Sisters Gloria and Isabel Pappaterra recollect their educational experience and what they wish they had learned in school.
Gloria: We are children of immigrants. Our father is Puerto Rican and our mother is Cuban. Our father is also deaf. So we were raised in a household where we had a mesh of cultures. And all through elementary school, I felt cherished, protected. I felt like I’m a valued member of this community.
Isabel: Yeah, I definitely agree. But in fourth grade, we were writing a story about immigrating through the United States on like a wagon. And I was asking the teacher, “Could I include my dad who’s deaf and missing a leg?” Because it’s a huge part of his identity and I know it means a lot to me. She was like, “Yeah.” And the kid standing behind me, he goes, “I’m so sorry your dad’s deaf.” And I looked at him and I went, “Why?”
Gloria: I was always very excited about who we were and where we came from, and I never felt deterred by that, at least not in elementary school. As soon as I went to middle school, somebody called me a dirty, stinky Mexican. And I remember that hurting tremendously. It’s not because he called me a Mexican. If I were Mexican, I would be damn proud to be Mexican. But I’m not Mexican. It was the first time that a comment like that had been hurled at me with such hatred.
Isabel: Yeah. In high school, I didn’t feel celebrated. I didn’t feel like people really understood my different identities.
Gloria: My senior year of high school, I attended this program called Anytown. Anytown changed the entire foundation of my being. At the time, there were a lot of things that I hadn’t really been introduced to. Racism was only talked about in a historical context, like this doesn’t happen anymore. We’re good. Right? And I remember sitting in the heterosexism module, which was set up with chairs all around, and one of our staff members came into the middle and it was a staff member that I loved. What ended up happening was he started coming out to us. We were taught you accept people who are gay, but we don’t tolerate what they do. Or we love them, but there’s a line. And I just knew that in this moment, this is a beautiful, whole human being. And that meant more to me than anything I had been taught. For me, it was the crack because I felt like everything I had been taught was a lie. And I was never the same after that, in a good way.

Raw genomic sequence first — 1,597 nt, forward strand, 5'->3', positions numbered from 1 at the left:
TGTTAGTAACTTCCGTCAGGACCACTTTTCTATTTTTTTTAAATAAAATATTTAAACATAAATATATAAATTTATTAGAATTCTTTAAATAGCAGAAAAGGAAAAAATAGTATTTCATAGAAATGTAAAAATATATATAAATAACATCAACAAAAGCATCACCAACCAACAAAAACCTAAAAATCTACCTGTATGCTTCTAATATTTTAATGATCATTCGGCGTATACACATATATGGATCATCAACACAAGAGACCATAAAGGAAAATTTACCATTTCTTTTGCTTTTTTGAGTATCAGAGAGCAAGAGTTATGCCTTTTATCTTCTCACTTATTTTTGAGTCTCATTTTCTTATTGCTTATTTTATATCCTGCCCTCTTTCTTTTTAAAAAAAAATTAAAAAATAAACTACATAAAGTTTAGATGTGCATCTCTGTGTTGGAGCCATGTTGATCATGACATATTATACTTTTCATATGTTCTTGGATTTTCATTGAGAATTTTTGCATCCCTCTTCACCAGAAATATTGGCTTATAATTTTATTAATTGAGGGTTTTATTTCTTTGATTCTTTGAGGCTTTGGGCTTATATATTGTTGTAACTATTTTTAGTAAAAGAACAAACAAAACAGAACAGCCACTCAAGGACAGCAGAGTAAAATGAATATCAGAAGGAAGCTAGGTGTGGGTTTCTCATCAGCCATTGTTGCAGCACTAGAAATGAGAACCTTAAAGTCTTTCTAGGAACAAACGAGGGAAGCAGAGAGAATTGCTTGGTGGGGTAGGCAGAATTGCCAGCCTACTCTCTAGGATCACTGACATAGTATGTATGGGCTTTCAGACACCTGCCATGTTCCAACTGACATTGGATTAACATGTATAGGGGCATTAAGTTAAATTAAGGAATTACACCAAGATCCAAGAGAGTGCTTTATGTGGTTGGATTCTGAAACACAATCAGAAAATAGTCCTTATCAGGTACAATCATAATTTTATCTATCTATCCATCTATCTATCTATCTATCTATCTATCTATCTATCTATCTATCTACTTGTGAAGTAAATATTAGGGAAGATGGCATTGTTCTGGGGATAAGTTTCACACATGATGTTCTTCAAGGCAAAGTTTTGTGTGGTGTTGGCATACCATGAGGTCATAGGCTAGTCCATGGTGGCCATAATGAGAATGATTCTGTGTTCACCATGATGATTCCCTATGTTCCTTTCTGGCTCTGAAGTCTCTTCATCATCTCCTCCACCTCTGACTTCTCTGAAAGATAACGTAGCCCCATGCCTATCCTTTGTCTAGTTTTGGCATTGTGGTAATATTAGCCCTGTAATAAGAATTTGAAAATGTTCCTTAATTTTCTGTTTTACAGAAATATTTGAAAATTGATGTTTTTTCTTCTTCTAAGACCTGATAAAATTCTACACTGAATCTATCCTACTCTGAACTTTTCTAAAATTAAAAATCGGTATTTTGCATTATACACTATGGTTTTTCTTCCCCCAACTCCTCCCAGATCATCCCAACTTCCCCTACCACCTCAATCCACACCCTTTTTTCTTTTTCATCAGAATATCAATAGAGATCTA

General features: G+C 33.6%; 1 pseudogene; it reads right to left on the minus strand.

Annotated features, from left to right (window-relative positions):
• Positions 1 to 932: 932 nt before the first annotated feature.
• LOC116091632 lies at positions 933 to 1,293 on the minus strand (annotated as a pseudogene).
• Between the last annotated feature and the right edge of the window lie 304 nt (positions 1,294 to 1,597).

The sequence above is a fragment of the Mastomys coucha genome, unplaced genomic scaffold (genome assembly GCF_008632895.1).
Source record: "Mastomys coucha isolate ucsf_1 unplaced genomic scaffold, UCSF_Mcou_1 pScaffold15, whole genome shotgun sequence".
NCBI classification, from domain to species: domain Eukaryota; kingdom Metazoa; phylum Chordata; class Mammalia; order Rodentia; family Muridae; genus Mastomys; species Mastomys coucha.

I started thinking about the things that we were being taught much more critically. I was asked to speak at a teachers event here in Dayton. And when I spoke to those teachers, I said, “You guys did great things when we were in elementary school and amplified our voices. But then we got to high school and where it really mattered, I was failed. We were all failed.”
You didn’t tell us that racism was still happening. You didn’t tell us that women don’t get paid the same. You didn’t tell us anything about the LGBT community or their rights or their struggles. How dare you gloss over this? Nothing in the world has been harder than having to learn it all on my own. We need to be intentional about talking about these things because if we don’t, we are failing our students.
Isabel: Now is the time to be bold. Stand up and don’t be afraid. Or be afraid, but do it anyways because it’s got to get done.
Gloria: You talk. You interrupt any -ism when you see it. That’s courage.